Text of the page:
Affidavit Without Jurat Cases In Texas
In Laman v. Big Spring State Hospital, 970 S.W.2d 670, 672 (Tex.App.-- Eastland 1998, pet. denied), in reversing a summary judgment, the court held that even though the motion for summary judgment was supported by statements acknowledged before a notary public, because they did not contain proper jurats they were substantively defective and the objection could be raised for the first time on appeal.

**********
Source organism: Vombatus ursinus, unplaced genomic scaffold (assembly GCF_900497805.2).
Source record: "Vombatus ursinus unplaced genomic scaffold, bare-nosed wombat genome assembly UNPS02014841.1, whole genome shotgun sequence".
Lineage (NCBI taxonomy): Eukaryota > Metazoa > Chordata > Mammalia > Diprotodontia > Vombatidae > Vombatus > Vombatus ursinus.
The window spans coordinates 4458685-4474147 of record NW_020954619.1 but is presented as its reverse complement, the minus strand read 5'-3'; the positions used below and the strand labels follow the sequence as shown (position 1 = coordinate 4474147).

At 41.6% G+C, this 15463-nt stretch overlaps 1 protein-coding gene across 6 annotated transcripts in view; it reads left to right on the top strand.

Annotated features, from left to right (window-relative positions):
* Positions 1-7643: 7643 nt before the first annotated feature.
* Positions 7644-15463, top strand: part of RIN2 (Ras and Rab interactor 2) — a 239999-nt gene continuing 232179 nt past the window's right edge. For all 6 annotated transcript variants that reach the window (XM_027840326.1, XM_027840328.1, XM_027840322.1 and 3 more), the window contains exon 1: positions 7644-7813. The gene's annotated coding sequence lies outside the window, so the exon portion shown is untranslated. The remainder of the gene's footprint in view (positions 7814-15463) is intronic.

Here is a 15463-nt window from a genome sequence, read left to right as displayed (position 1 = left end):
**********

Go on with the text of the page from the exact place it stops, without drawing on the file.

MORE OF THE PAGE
See generally Perkins v. Crittenden, 462 S.W.2d 565, 568 (Tex. 1970) (holding that a jurat is not the same as an acknowledgment).
Similarly, in Ramirez v. Transcontinental Ins. Co., 881 S.W.2d 818, 829 (Tex.App.--Houston [14th Dist.] 1994, writ denied), the court held that an objection to an affidavit on grounds that it states only a legal conclusion is one that relates to a defect of substance.